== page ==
Darkness, all is darkness!

People today have little understanding of how terrifying the winter could be to our ancestors.  Especially for those who lived in northwestern Europe, where daylight only lasted a few hours in December.  As the days kept getting shorter, people began to fear that the darkness would consume the world.  This was a time when people believed that there were many gods and goddesses, and that these deities interfered in the daily affairs of humankind all the time.

The idea of the Sun leaving, and not returning, was completely plausible to early humans, as they encountered change all the time.  Rivers would change their course, terrible storms hit, earthquakes struck, game would not be where it was expected to be found, all kinds of things threatened these primitive folk.  So the return of the Sun after the Winter Solstice was not a given, was not thought of as something assured.  Celebrating before the fact was certain to upset some deity, so people were careful not to.  Only after it was certain that the Sun was returning did people begin the festivities, which could take several days to establish.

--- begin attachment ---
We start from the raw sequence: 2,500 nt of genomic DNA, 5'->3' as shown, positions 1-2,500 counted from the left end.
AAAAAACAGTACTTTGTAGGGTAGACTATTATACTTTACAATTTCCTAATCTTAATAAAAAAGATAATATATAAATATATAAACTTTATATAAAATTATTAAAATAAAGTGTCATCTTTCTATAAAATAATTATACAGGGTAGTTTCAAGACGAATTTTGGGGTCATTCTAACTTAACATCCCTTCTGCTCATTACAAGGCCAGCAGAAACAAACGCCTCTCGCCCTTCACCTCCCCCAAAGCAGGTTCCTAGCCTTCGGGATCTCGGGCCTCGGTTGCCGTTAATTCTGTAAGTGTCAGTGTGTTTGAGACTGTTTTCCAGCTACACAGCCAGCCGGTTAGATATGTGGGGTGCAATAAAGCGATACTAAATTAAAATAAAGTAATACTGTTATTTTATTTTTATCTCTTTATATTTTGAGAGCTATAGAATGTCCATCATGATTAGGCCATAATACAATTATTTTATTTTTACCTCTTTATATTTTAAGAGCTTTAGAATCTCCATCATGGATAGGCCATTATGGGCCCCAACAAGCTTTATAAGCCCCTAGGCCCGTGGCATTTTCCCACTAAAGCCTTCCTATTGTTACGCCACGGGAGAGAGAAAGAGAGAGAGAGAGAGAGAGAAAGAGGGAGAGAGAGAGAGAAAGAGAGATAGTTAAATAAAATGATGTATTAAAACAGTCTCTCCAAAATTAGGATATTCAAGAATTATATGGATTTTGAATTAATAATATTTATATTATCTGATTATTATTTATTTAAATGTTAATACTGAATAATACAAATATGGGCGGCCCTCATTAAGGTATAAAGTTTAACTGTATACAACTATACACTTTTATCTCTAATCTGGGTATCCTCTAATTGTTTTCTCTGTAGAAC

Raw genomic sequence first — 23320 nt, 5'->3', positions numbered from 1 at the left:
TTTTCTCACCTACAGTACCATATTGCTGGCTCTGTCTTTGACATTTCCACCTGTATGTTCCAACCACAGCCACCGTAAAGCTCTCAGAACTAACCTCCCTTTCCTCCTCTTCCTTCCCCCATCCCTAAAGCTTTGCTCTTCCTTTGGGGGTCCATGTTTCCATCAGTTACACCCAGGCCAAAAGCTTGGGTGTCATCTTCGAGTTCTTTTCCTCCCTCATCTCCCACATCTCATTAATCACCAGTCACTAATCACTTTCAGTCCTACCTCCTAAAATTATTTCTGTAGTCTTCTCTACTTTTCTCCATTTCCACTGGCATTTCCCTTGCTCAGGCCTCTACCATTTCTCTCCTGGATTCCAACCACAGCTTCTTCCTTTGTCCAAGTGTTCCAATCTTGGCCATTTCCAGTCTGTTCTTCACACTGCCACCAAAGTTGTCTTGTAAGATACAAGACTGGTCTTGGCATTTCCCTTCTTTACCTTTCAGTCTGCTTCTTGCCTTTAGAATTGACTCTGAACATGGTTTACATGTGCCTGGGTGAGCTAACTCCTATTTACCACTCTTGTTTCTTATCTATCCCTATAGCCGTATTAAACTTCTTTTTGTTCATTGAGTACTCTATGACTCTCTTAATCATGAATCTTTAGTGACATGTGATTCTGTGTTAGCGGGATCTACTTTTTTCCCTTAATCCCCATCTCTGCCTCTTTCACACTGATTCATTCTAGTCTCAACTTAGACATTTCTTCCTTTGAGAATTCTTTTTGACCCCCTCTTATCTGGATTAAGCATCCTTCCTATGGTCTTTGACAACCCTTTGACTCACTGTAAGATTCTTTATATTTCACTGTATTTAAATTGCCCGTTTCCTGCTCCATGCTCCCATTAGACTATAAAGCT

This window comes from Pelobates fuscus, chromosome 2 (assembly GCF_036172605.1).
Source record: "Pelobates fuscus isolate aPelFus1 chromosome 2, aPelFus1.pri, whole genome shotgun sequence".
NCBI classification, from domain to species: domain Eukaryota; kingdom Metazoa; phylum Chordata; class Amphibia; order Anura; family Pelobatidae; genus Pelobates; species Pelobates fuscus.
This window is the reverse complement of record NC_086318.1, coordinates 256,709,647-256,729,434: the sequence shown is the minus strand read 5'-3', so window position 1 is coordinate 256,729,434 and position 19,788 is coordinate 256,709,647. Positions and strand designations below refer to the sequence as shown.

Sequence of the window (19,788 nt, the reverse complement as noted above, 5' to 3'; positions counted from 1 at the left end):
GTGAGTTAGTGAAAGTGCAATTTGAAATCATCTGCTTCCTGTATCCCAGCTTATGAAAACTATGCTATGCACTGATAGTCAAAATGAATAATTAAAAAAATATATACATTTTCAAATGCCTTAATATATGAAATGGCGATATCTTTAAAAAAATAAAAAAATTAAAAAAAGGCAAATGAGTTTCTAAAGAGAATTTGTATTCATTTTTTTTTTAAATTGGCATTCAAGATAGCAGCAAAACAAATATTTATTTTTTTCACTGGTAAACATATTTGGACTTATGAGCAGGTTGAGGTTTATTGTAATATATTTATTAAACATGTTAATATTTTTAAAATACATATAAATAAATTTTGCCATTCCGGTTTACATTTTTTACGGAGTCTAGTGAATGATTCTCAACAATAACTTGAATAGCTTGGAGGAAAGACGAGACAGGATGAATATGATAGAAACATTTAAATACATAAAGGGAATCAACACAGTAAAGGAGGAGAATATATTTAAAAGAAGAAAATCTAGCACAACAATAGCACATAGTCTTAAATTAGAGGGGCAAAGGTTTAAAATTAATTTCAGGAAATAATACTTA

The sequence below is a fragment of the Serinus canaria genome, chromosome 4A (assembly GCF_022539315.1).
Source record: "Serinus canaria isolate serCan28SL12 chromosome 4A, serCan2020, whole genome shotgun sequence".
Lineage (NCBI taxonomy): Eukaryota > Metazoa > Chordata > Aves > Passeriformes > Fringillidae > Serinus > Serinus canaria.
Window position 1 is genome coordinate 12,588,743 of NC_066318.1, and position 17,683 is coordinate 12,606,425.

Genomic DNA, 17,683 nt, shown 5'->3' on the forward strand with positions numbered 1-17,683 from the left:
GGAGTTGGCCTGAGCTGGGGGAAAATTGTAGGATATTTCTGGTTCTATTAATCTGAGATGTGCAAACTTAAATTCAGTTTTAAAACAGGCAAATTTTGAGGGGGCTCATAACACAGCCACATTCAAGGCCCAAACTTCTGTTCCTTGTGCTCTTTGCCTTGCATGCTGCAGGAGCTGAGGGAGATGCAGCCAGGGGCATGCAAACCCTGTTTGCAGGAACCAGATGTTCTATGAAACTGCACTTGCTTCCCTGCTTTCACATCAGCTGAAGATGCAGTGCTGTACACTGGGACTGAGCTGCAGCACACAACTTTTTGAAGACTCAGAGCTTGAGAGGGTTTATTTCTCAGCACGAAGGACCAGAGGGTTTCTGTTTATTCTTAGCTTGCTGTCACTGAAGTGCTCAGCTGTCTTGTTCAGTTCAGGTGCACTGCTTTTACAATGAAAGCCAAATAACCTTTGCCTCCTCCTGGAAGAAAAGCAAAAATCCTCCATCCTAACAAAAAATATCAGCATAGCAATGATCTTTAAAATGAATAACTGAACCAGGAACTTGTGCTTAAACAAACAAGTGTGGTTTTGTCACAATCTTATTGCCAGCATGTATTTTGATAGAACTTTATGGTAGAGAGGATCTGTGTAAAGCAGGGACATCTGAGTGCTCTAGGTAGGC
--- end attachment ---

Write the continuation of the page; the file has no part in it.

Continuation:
So they did not celebrate on the day of the solstice, which can fall anytime between December 21st and 23rd.  December 25th was the earliest day in every year that anyone could be sure that the Sun had stopped its descent into the South.  This was the time that the Yule began, the most ancient of holidays.  It was Yule Tide celebrations which the Christian church could not make people give up, so it was decided to honor the birth of their savior on December 25th.  By saying that people were celebrating the birth of Christ, the partying was made acceptable.

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